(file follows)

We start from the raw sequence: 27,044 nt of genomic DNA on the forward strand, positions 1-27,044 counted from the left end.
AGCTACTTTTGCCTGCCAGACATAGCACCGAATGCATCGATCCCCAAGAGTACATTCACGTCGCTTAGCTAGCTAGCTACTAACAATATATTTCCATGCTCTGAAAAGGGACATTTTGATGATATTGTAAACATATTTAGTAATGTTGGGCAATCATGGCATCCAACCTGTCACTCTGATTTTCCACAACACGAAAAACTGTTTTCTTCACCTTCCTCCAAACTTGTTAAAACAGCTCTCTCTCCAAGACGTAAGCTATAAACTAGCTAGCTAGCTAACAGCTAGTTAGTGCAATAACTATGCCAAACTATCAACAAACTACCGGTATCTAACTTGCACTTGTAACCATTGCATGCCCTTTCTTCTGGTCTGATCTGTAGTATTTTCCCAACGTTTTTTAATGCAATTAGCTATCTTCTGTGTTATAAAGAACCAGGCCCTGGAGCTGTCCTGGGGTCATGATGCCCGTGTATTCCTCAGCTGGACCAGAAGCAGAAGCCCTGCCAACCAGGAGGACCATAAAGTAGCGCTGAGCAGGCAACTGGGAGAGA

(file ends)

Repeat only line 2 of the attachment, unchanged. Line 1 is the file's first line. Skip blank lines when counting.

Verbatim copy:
AGCTACTTTTGCCTGCCAGACATAGCACCGAATGCATCGATCCCCAAGAGTACATTCACGTCGCTTAGCTAGCTAGCTACTAACAATATATTTCCATGCTCTGAAAAGGGACATTTTGATGATATTGTAAACATATTTAGTAATGTTGGGCAATCATGGCATCCAACCTGTCACTCTGATTTTCCACAACACGAAAAACTGTTTTCTTCACCTTCCTCCAAACTTGTTAAAACAGCTCTCTCTCCAAGACGTAAGCTATAAACTAGCTAGCTAGCTAACAGCTAGTTAGTGCAATAACTATGCCAAACTATCAACAAACTACCGGTATCTAACTTGCACTTGTAACCATTGCATGCCCTTTCTTCTGGTCTGATCTGTAGTATTTTCCCAACGTTTTTTAATGCAATTAGCTATCTTCTGTGTTATAAAGAACCAGGCCCTGGAGCTGTCCTGGGGTCATGATGCCCGTGTATTCCTCAGCTGGACCAGAAGCAGAAGCCCTGCCAACCAGGAGGACCATAAAGTAGCGCTGAGCAGGCAACTGGGAGAGA